By D. Eric Bookhardt

"Beauty" vs. "Prettiness"

WHAT: Ellen Frances Tuchman: The Four Seasons; Eve Aranka Kiss: Mixed-media works
WHEN: Through January 31
WHERE: Sylvia Schmidt Gallery, 400-A Julia St., 522- 2000

It's a longstanding confusion: beauty and prettiness. We often tend to use the terms interchangeably, but in art, as in life, they don't really mean the same thing at all. What's the difference? The distinction is subtle but profound. Beauty, for instance, has long been associated with truth, whereas prettiness almost never is. It is prettiness, not beauty that is skin deep: a pleasing appearance, a notable absence of flaws. True beauty is always elusive and resistant to definition.
Ellen Frances Tuchman's Resurrection or Praise (Spring), shows a work so feminine you can almost smell the perfume.

Francis Bacon said, "There is no perfect beauty without some strangeness in the proportion." But prettiness is notable for its absence of anything strange, odd or "off." As Dostoyevsky put it, "The awful thing is that beauty is mysterious ... ." Beauty alludes to something deeper or higher, darker or more luminous, while prettiness is merely visually pleasing on the surface, hence beauty is rooted in nature, while prettiness is rooted in culture.

Today, thanks to cosmetic surgery, we have an epidemic of prettiness, while true beauty is harder and harder to find. In the art world, it's a sleeper issue that is rarely discussed, yet casts a long shadow over everyone and everything, including Ellen Frances Tuchman's The Four Seasons show at Sylvia Schmidt.

Tuchman uses bits of fabric, jewelry, exotic postage stamps, beads, buttons, ribbons, embroidery and acrylic paints to create mixed media works of startling delicacy, works so feminine you can almost smell the perfume. Resurrection or Praise (Spring), is emblematic, a pastiche of buttons, broaches and beaded filigree, a nature stamp with a bird on it, painted leaves and violets and a tiny print of a peony, all set on a field of pale salmon/rose pink vellum. And, like all the others, it's all very intricate, exquisite and precious. These works might almost be considered meditations on femininity. Yet they are also perplexing because, while they resonate a sense of wonder that extends beyond mere prettiness, and while their titles refer to nature's cycles with their inevitable overtones of mortality, the works themselves never quite extend to the ineffable regions of beauty -- at least, not in the sense of "mystery." Au contraire, their appeal is as artfully domesticated as buttons and bows, sugar and spice and those things little girls are supposedly made of. Or, then again, maybe this the visual equivalent of "girl talk," and maybe a guy shouldn't even be trying to discuss this stuff.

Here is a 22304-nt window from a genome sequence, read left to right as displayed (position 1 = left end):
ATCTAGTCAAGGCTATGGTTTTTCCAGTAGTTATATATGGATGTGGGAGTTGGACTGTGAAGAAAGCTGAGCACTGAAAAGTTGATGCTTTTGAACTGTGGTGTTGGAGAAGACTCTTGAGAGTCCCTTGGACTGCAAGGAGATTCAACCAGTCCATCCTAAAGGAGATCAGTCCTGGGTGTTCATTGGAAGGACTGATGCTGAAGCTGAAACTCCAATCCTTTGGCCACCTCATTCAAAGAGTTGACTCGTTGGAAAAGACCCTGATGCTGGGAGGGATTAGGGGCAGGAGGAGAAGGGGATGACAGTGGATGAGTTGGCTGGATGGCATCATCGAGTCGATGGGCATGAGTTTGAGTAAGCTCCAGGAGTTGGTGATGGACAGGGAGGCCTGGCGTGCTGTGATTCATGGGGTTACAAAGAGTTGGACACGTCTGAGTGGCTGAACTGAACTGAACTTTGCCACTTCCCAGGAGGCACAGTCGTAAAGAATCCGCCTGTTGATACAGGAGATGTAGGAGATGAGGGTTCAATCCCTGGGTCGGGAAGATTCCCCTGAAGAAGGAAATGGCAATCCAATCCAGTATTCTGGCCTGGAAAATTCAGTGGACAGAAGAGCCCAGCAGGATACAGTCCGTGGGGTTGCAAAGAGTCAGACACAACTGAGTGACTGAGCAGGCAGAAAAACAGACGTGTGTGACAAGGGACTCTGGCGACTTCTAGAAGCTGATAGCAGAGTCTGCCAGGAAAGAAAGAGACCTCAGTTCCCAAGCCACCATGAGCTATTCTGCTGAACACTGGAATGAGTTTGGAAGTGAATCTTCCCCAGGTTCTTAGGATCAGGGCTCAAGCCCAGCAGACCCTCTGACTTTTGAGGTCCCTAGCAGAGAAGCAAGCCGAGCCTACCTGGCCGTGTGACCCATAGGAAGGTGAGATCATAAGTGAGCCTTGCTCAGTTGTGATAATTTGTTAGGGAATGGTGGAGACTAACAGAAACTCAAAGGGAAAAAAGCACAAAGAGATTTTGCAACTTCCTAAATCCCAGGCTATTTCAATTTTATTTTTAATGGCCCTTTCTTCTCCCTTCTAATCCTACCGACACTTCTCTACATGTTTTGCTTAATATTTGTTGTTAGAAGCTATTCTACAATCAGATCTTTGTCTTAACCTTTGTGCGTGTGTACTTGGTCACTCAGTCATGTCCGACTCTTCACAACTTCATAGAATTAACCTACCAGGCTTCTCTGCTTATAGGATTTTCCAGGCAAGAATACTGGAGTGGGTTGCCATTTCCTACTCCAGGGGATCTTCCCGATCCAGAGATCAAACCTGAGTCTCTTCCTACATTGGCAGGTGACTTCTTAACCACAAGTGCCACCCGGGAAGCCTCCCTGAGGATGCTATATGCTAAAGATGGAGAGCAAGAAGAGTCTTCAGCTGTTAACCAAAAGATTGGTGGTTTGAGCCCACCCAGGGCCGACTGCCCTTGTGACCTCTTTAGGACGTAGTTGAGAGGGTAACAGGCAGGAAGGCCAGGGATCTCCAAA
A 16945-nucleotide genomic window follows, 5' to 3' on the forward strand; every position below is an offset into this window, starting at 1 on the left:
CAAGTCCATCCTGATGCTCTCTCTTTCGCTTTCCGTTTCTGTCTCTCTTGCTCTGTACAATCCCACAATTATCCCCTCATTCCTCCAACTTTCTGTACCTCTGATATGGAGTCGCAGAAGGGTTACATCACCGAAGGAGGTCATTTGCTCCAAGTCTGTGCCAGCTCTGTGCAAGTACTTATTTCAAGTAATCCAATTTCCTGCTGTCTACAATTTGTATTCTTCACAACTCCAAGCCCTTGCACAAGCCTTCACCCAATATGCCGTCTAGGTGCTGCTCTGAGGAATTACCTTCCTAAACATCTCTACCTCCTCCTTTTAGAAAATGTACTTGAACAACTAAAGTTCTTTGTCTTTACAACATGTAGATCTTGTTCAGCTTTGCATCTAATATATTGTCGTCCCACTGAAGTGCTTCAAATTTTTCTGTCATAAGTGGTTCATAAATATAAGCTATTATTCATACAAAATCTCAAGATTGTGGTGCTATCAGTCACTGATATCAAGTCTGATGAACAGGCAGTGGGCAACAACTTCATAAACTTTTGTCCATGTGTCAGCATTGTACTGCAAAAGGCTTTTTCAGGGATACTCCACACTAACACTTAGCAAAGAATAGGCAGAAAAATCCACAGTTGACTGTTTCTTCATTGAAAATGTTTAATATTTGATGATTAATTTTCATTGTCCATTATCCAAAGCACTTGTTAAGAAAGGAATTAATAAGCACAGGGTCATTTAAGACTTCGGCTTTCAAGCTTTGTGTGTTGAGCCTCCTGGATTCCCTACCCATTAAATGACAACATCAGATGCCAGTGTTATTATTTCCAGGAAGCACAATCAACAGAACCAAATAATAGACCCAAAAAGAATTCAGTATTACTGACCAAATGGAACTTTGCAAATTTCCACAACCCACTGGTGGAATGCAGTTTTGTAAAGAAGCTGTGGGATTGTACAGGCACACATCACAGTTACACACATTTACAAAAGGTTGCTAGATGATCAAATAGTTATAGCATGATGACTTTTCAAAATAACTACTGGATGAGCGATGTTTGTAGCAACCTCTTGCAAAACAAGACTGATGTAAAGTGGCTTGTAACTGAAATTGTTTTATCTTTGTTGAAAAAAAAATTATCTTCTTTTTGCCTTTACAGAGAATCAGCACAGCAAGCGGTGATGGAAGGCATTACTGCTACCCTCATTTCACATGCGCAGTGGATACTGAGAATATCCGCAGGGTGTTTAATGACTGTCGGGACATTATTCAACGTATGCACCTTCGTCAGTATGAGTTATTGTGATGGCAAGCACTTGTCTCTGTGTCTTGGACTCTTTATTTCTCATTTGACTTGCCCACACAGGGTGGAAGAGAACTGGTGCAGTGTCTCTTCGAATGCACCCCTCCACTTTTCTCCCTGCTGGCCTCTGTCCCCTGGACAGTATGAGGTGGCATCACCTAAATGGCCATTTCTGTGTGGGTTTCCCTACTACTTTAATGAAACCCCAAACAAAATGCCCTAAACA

The mixed-media assemblages of German artist Eva Kiss in the back gallery return us to the (sur)reality of life, death and history. Her "letters" -- sketchy, expressionistic drawings and paintings on smallish wooden rectangles -- can be both enigmatic and visceral. Letter No. 17 employs drawings of a room with a bed, a chair and a curious tubular duct connected from the wall to the floor. They are superimposed over the face of a young woman with full lips and large, wary eyes. A subtle chain link fence pattern is imposed over all that, and we don't know what's going on here, but it's eerily interesting.

Much the same goes for Letter No. 29, a vaguely Egyptoid nude painted in profile, holding an apple. Around her are the forms of a boat, a jug, hieroglyphs, runes and vertebrae, and who knows what it means? But, because it works visually, it also resonates at a deeper psychic level. Such expressionism may come naturally to Kiss, whose father was a survivor of the Dachau concentration camp and who returned to his native Hungary after the war because he could no longer stand to live in Germany. He communicated with Kiss, who remained behind, mainly by letters, which she says were "like poetry." As an adult artist, she has continued to communicate over the years through letters which now assume a visual form. Composed of materials such as acrylic paint, charcoal, glass, wax oil and ashes, among other things, they are addressed to the viewer, whoever that may be. Like all such things, each represents ongoing impressions, pieces of a continuum, and while not always obviously "beautiful" in the obvious sense, they evoke puzzles or paradoxes that recall the words of Buckminster Fuller, who said, "When I am working on a problem, I never think about beauty. But when I'm finished, if the solution is not beautiful, I know it is wrong."

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